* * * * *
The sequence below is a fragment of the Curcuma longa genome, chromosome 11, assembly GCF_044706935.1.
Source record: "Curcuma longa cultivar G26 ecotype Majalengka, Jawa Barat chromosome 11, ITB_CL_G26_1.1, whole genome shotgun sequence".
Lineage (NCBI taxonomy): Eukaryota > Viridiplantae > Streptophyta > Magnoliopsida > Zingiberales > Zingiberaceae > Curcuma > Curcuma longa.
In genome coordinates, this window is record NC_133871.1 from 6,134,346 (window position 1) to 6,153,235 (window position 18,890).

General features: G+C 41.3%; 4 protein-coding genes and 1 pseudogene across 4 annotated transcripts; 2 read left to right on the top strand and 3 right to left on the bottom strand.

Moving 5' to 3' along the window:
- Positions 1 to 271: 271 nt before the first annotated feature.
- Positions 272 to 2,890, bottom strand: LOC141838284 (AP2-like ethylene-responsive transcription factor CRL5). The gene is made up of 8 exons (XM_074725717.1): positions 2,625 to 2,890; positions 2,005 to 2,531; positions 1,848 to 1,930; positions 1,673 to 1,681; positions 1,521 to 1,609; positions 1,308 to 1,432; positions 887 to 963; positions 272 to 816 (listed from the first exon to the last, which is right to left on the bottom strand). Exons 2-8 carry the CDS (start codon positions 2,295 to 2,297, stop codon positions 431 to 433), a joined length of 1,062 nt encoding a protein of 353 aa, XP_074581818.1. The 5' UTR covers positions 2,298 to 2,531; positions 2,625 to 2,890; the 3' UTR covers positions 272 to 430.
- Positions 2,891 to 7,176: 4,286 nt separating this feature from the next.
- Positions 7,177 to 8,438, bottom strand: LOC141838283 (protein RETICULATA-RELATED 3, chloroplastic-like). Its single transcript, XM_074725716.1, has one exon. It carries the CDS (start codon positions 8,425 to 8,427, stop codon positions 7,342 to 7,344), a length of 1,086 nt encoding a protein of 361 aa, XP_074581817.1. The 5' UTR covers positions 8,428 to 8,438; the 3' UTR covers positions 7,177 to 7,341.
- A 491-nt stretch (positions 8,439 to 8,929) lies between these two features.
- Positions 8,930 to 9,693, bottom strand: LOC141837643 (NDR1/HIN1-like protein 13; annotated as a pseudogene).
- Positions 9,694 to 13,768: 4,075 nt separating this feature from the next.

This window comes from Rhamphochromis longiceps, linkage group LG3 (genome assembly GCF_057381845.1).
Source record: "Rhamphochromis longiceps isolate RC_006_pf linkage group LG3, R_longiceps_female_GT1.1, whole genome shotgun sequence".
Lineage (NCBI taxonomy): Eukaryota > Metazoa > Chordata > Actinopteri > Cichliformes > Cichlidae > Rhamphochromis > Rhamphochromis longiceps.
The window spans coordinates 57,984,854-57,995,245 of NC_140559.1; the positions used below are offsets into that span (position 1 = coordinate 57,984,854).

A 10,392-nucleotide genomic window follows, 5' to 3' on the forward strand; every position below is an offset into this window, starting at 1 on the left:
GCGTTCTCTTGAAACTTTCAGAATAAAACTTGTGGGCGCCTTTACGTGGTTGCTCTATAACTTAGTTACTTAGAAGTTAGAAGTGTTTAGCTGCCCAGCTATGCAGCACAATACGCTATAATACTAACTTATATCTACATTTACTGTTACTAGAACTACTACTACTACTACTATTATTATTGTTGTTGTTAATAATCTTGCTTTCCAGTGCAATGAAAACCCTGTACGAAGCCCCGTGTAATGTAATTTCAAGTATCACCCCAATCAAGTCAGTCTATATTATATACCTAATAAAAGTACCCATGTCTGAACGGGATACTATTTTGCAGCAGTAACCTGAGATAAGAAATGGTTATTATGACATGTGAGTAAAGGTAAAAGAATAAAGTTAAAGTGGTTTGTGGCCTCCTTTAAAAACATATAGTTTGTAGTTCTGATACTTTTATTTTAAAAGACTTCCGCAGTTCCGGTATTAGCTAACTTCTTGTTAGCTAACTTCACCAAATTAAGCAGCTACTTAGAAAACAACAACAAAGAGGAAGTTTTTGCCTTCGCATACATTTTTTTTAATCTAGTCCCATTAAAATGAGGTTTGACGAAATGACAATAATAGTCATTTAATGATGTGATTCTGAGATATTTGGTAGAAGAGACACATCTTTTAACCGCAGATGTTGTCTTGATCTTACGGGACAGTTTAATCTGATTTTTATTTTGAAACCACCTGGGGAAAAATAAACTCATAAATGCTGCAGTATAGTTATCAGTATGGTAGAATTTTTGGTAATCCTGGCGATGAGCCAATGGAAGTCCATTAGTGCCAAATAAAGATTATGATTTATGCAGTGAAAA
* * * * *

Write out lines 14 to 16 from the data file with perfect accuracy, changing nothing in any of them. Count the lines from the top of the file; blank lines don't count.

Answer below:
This window comes from Rhamphochromis longiceps, linkage group LG3 (genome assembly GCF_057381845.1).
Source record: "Rhamphochromis longiceps isolate RC_006_pf linkage group LG3, R_longiceps_female_GT1.1, whole genome shotgun sequence".
Lineage (NCBI taxonomy): Eukaryota > Metazoa > Chordata > Actinopteri > Cichliformes > Cichlidae > Rhamphochromis > Rhamphochromis longiceps.